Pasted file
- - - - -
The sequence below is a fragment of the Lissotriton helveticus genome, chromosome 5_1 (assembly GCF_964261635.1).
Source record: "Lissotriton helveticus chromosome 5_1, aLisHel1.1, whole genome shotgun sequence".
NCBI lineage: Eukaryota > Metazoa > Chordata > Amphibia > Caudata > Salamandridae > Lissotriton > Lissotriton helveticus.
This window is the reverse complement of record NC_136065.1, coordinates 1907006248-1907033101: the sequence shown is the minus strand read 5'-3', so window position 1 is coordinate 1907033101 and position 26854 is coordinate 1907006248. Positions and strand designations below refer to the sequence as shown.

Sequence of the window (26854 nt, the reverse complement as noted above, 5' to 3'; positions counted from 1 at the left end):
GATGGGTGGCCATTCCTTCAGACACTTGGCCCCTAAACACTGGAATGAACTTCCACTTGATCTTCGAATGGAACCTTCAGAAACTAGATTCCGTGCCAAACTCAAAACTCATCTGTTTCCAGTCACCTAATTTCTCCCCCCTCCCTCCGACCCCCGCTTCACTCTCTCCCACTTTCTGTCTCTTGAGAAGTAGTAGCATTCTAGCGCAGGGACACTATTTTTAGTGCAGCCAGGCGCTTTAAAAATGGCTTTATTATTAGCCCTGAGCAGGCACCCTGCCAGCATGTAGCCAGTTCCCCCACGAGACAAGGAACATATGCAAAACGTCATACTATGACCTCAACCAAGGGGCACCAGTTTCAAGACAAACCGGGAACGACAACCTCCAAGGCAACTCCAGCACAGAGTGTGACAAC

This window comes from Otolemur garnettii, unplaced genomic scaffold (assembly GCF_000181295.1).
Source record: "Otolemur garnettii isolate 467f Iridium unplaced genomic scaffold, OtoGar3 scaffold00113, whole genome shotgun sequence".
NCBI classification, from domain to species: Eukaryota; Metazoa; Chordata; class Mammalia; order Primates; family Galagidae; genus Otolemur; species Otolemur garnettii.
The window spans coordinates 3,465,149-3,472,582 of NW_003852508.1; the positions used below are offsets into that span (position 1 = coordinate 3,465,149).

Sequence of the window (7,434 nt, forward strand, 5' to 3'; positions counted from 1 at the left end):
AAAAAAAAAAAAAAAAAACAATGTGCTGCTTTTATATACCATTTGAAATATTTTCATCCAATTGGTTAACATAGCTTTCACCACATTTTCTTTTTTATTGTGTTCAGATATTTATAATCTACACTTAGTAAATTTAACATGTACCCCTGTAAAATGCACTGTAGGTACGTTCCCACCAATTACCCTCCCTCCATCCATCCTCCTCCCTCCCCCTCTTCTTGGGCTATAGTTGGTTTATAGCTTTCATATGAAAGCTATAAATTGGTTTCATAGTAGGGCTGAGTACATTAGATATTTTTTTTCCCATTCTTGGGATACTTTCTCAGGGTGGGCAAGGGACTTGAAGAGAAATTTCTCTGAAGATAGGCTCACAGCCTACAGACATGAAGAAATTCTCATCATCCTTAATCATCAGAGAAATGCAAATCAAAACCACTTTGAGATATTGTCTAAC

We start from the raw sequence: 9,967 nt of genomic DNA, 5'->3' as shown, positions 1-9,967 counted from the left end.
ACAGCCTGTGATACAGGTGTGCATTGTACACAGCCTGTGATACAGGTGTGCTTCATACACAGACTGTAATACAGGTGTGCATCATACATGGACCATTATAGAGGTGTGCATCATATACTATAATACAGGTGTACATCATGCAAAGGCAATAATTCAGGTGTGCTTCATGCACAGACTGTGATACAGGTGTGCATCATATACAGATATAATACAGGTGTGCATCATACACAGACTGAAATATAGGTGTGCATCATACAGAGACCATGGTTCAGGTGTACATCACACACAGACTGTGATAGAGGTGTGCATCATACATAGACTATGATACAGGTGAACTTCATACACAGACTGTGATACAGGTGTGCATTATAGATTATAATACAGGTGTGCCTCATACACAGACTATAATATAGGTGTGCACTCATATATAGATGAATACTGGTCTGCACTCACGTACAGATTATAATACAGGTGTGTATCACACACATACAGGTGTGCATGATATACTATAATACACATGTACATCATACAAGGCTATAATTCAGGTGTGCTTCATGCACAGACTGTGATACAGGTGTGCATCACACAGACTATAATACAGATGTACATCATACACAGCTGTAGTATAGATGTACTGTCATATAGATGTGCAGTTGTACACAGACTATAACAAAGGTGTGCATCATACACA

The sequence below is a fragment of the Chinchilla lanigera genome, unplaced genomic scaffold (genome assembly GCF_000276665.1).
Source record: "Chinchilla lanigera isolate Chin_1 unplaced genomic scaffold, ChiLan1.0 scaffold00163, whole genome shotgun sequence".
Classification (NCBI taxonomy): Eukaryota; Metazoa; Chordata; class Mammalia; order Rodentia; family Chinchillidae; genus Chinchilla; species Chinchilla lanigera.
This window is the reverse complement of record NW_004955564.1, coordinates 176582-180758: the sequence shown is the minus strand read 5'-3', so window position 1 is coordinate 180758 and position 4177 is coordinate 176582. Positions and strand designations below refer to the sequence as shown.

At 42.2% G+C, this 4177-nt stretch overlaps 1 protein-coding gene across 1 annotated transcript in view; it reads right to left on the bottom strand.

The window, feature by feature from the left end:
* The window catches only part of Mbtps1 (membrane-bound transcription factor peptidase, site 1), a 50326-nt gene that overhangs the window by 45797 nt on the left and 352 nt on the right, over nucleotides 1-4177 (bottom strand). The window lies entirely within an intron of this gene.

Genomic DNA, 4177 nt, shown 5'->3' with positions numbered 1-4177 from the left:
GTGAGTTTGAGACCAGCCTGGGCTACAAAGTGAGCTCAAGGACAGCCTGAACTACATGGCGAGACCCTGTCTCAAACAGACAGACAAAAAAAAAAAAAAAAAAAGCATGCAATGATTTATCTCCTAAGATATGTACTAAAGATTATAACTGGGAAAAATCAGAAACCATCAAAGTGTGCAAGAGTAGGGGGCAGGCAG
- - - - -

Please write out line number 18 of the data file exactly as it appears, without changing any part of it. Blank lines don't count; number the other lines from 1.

This window is the reverse complement of record NW_004955564.1, coordinates 176582-180758: the sequence shown is the minus strand read 5'-3', so window position 1 is coordinate 180758 and position 4177 is coordinate 176582. Positions and strand designations below refer to the sequence as shown.